# Does the von Neumann entropy equal the smallest accessible Shannon entropy?

I've been reading about the von Neumann entropy of a state, as defined via $$S(\rho)=-\operatorname{tr}(\rho\ln \rho)$$. This equals the Shannon entropy of the probability distribution corresponding to the basis of eigenvectors of $$\rho$$.

Given a POVM measurement $$\{\Pi_j\}$$, this maps a state $$\rho$$ into a vector of probabilities $$p_j^\Pi=\operatorname{tr}(\Pi_j \rho)$$, and we can associate a Shannon entropy $$H(p^\Pi)$$ to any such probability distribution $$p^\Pi$$.

Is it always the case that $$H(p^\Pi) \ge S(\rho)$$? Or more precisely, can we say that, for any state $$\rho$$, the von Neumann entropy $$S(\rho)$$ equals the minimal Shannon entropy, minimized over the set of possible measurements performed on $$\rho$$?

This is clear for pure states, as for those we have $$S(\rho)=0$$, but I'm not sure how to see it in the general case. I'm not even sure this is actually true, as for a maximally mixed state I think this would mean that the Shannon entropy is equal regardless of the measurement basis. Maybe it holds if the minimization is restricted to measurements with a number of components equal to the dimension of the state?

• If the space is finite-dimensional: since $\rho$ diagonalizes, the set of projectors onto the eigenspaces of $\rho$ will be orthogonal and give a POVM $\Pi$ where $H(p^\Pi)=S(\rho)$. Maybe you can make a convexity argument from there to express any other POVM as a convex combination of $\Pi$, and use the convexity of Shannon entropy to prove your conjecture. May 31, 2021 at 17:25
• For general measurements, the answer is no. Take the trivial measurement consisting of just the identity operator, for instance. There is only one possible measurement outcome, so the output distribution always has zero entropy, for every $\rho$. May 31, 2021 at 23:48
• However, if you restrict your attention to complete projective measurements (i.e., measuring with respect to an orthonormal basis) then the answer is yes. This can be proved using some facts about majorization for Hermitian operators, the concavity and unitary invariance of the von Neumann entropy, and Schur's half of the Schur-Horn theorem (which implies that the vector of measurement probabilities for a complete projective measurement will always be majorized by the vector of eigenvalues of $\rho$). May 31, 2021 at 23:49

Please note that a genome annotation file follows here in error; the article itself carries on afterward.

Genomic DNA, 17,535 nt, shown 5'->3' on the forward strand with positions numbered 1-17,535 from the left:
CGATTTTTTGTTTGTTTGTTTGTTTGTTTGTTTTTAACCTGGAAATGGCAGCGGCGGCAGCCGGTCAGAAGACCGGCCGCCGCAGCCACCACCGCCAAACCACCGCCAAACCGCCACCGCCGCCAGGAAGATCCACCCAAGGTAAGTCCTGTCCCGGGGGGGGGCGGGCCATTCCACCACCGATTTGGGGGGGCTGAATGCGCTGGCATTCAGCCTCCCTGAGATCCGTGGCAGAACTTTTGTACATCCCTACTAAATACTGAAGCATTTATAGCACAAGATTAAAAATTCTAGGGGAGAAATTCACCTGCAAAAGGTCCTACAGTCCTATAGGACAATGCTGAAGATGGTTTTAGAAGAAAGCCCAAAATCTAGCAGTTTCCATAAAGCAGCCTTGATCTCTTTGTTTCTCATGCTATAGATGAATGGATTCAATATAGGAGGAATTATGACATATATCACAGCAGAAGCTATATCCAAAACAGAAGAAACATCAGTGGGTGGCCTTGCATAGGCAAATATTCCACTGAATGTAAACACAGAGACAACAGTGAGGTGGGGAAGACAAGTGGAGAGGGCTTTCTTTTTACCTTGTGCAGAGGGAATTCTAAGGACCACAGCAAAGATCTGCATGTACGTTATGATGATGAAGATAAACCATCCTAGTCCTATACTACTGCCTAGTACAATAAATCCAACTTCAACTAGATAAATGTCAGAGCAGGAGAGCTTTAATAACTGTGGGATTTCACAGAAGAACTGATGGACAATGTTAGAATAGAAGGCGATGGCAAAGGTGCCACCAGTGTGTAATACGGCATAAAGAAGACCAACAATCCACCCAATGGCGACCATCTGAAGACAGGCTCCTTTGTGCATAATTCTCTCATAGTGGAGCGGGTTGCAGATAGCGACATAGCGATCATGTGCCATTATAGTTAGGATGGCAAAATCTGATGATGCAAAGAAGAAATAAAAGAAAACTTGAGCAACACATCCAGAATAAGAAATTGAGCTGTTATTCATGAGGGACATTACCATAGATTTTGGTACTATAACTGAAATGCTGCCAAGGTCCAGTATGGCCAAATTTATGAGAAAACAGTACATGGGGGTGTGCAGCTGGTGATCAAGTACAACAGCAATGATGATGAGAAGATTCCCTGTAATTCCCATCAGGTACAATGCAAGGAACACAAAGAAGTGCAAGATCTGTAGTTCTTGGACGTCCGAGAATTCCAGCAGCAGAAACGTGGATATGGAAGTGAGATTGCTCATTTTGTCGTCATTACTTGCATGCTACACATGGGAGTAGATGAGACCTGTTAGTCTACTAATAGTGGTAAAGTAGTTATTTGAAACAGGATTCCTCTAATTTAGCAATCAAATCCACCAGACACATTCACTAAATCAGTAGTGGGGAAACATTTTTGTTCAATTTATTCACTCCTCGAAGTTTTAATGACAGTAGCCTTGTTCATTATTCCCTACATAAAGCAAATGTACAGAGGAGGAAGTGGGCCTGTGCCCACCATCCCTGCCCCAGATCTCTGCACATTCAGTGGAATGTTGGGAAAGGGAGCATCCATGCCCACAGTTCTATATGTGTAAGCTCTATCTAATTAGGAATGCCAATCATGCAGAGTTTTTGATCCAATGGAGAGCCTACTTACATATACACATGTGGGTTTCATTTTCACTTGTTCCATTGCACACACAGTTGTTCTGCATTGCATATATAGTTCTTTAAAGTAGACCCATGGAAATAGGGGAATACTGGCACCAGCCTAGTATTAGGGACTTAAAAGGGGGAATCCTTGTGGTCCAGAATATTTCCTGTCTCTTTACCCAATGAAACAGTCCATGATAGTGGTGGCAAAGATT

• @JohnWatrous thanks a lot for the comment. Do you know of a reference where this is shown? Feb 28, 2022 at 11:34

No. Consider the trivial case where $$\{\Pi_j\} = \{I\}$$. Then $$p^\Pi = (1,)$$ and $$H(p^\Pi) = 0$$. This holds even if $$S(\rho) > 0$$.
As previously pointed out, the correct statement is that the von Neumann entropy of a state $$\rho$$ equals the smallest (Shannon) entropy that can be obtained measuring the state with a rank-1 POVM. More precisely, given an $$n$$-dimensional state $$\rho\in\mathrm D(\mathbb{C}^n)$$, the von Neumann entropy $$S(\rho)$$ equals $$H(\boldsymbol p_\mu)$$ minimised over all POVMs $$\mu:a\mapsto \mu_a\in\operatorname{Pos}(\mathbb{C}^n)$$ such that $$\operatorname{rank}(\mu_a)=1$$ for all $$a$$, where $$\boldsymbol p_\mu$$ is the probability distribution defined as $$(\boldsymbol p_\mu)_a\equiv \langle\mu_a,\rho\rangle\equiv \operatorname{Tr}(\mu_a \rho)$$, and $$H(\boldsymbol p_\mu)$$ is its Shannon entropy.
1. Let $$\mu$$ be a POVM with rank-1 elements. We can thus write $$\mu_a=u_a u_a^\dagger$$ for some $$u_a\in\mathbb{C}^n$$, and we must have $$\sum_a u_a u_a^\dagger=I$$. Assume without loss of generality that $$\rho$$ is diagonal, and write it as $$\rho=\sum_j p_j \mathbb{P}_j$$, where $$\mathbb{P}_j\equiv |j\rangle\!\langle j|$$.
2. Observe that $$\langle\mu_a,\rho\rangle=\sum_j p_j M_{aj}=M\boldsymbol p$$, where $$M_{aj}\equiv |\langle u_a,j\rangle|^2$$ and $$\boldsymbol p\in\mathbb{R}^n$$ is the vector of eigenvalues of $$\rho$$. Observe that $$M$$ is "almost bistochastic", meaning $$\sum_a M_{aj}=1, \qquad \sum_j M_{aj}=\| u_a\|^2.$$
3. Define $$\eta:\mathbb{R}^+\to\mathbb{R}$$ as $$\eta(x)\equiv x\log x$$ with $$\eta(0)=0$$, and observe that $$\eta$$ is convex and such that $$\eta(x)\le0$$ for $$x\in[0,1]$$. Note that the Shannon entropy can be written as $$H(p)=-\sum_a \eta(p_a)$$.
4. Observe that $$\eta(\langle \mu_a,\rho\rangle) = \eta\left(\sum_j p_j \frac{M_{aj}}{\|u_a\|^2} \|u_a\|^2\right) \le \sum_j \frac{M_{aj}}{\|u_a\|^2} \eta(\|u_a\|^2 p_j) \\ = \sum_j M_{aj} \eta(p_j) + \sum_j p_j \frac{M_{aj}}{\|u_a\|^2} \eta(\|u_a\|^2) \le \sum_j M_{aj} \eta(p_j),$$ where in the last two steps we used the identity $$\eta(ab)=a\eta(b)+b \eta(a)$$, and then the fact that $$\|u_a\|^2\le1$$ and thus $$\eta(\|u_a\|^2)\le0$$ and $$\sum_j p_j \frac{M_{aj}}{\|u_a\|^2} \eta(\|u_a\|^2)\le0$$. The bound $$\|u_a\|^2\le1$$ follows from the normalisation condition $$\sum_a u_a u_a^\dagger=I$$ and the fact that any rank-1 POVM on an $$n$$-dimensional space must contain at least $$n$$ components.
5. Conclude that $$H(\boldsymbol p_\mu) = -\sum_a \eta(\langle\mu_a,\rho\rangle) \ge \sum_a\sum_j M_{aj}\eta(p_j) = \sum_j \eta(p_j) = S(\rho).$$